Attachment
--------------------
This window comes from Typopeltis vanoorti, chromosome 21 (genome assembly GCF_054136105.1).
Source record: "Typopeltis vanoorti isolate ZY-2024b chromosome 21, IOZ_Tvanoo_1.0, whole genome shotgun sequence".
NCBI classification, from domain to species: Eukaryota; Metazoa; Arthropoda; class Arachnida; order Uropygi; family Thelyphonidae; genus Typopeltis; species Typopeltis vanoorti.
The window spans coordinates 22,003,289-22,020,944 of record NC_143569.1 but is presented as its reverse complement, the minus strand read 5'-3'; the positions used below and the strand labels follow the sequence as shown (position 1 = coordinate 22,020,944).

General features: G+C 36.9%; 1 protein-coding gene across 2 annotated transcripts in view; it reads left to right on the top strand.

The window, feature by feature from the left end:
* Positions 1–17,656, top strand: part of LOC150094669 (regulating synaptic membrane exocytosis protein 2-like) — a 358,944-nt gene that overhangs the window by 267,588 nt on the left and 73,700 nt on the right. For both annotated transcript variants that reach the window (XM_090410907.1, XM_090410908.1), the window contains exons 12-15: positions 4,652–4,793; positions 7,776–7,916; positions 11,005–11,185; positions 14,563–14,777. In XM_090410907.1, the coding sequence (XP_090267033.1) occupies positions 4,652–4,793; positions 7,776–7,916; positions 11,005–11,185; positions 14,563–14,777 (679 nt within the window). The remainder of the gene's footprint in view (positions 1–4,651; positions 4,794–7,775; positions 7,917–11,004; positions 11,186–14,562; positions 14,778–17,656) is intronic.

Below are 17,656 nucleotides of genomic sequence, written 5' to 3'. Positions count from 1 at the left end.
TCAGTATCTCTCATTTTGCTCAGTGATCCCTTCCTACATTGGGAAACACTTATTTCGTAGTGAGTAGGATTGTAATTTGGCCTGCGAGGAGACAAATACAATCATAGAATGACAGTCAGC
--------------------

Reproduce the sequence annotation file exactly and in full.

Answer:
This window comes from Typopeltis vanoorti, chromosome 21 (genome assembly GCF_054136105.1).
Source record: "Typopeltis vanoorti isolate ZY-2024b chromosome 21, IOZ_Tvanoo_1.0, whole genome shotgun sequence".
NCBI classification, from domain to species: Eukaryota; Metazoa; Arthropoda; class Arachnida; order Uropygi; family Thelyphonidae; genus Typopeltis; species Typopeltis vanoorti.
The window spans coordinates 22,003,289-22,020,944 of record NC_143569.1 but is presented as its reverse complement, the minus strand read 5'-3'; the positions used below and the strand labels follow the sequence as shown (position 1 = coordinate 22,020,944).

General features: G+C 36.9%; 1 protein-coding gene across 2 annotated transcripts in view; it reads left to right on the top strand.

The window, feature by feature from the left end:
* Positions 1–17,656, top strand: part of LOC150094669 (regulating synaptic membrane exocytosis protein 2-like) — a 358,944-nt gene that overhangs the window by 267,588 nt on the left and 73,700 nt on the right. For both annotated transcript variants that reach the window (XM_090410907.1, XM_090410908.1), the window contains exons 12-15: positions 4,652–4,793; positions 7,776–7,916; positions 11,005–11,185; positions 14,563–14,777. In XM_090410907.1, the coding sequence (XP_090267033.1) occupies positions 4,652–4,793; positions 7,776–7,916; positions 11,005–11,185; positions 14,563–14,777 (679 nt within the window). The remainder of the gene's footprint in view (positions 1–4,651; positions 4,794–7,775; positions 7,917–11,004; positions 11,186–14,562; positions 14,778–17,656) is intronic.

Below are 17,656 nucleotides of genomic sequence, written 5' to 3'. Positions count from 1 at the left end.
TCAGTATCTCTCATTTTGCTCAGTGATCCCTTCCTACATTGGGAAACACTTATTTCGTAGTGAGTAGGATTGTAATTTGGCCTGCGAGGAGACAAATACAATCATAGAATGACAGTCAGC